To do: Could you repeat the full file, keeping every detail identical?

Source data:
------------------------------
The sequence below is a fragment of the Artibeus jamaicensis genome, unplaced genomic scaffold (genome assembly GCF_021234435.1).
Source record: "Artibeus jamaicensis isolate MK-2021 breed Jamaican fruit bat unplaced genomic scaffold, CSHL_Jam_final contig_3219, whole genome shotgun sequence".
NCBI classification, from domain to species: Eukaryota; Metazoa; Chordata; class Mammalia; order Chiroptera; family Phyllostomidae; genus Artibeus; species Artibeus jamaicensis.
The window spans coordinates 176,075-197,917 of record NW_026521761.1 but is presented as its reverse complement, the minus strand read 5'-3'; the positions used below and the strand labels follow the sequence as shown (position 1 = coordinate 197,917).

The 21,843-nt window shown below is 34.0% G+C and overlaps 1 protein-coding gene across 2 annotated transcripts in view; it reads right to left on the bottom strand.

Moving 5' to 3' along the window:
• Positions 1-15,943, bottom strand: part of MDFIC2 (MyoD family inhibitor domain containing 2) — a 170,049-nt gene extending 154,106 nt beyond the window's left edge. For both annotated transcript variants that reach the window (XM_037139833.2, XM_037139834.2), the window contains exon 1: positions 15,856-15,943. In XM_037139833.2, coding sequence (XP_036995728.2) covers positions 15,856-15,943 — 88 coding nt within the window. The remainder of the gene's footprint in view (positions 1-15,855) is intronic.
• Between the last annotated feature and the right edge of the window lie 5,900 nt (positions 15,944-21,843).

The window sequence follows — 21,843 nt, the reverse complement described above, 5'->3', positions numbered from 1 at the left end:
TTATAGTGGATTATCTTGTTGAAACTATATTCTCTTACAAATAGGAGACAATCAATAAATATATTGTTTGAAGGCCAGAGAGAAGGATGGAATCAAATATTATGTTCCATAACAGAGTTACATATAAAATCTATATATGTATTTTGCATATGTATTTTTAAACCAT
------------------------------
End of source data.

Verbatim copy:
The sequence below is a fragment of the Artibeus jamaicensis genome, unplaced genomic scaffold (genome assembly GCF_021234435.1).
Source record: "Artibeus jamaicensis isolate MK-2021 breed Jamaican fruit bat unplaced genomic scaffold, CSHL_Jam_final contig_3219, whole genome shotgun sequence".
NCBI classification, from domain to species: Eukaryota; Metazoa; Chordata; class Mammalia; order Chiroptera; family Phyllostomidae; genus Artibeus; species Artibeus jamaicensis.
The window spans coordinates 176,075-197,917 of record NW_026521761.1 but is presented as its reverse complement, the minus strand read 5'-3'; the positions used below and the strand labels follow the sequence as shown (position 1 = coordinate 197,917).

The 21,843-nt window shown below is 34.0% G+C and overlaps 1 protein-coding gene across 2 annotated transcripts in view; it reads right to left on the bottom strand.

Moving 5' to 3' along the window:
• Positions 1-15,943, bottom strand: part of MDFIC2 (MyoD family inhibitor domain containing 2) — a 170,049-nt gene extending 154,106 nt beyond the window's left edge. For both annotated transcript variants that reach the window (XM_037139833.2, XM_037139834.2), the window contains exon 1: positions 15,856-15,943. In XM_037139833.2, coding sequence (XP_036995728.2) covers positions 15,856-15,943 — 88 coding nt within the window. The remainder of the gene's footprint in view (positions 1-15,855) is intronic.
• Between the last annotated feature and the right edge of the window lie 5,900 nt (positions 15,944-21,843).

The window sequence follows — 21,843 nt, the reverse complement described above, 5'->3', positions numbered from 1 at the left end:
TTATAGTGGATTATCTTGTTGAAACTATATTCTCTTACAAATAGGAGACAATCAATAAATATATTGTTTGAAGGCCAGAGAGAAGGATGGAATCAAATATTATGTTCCATAACAGAGTTACATATAAAATCTATATATGTATTTTGCATATGTATTTTTAAACCAT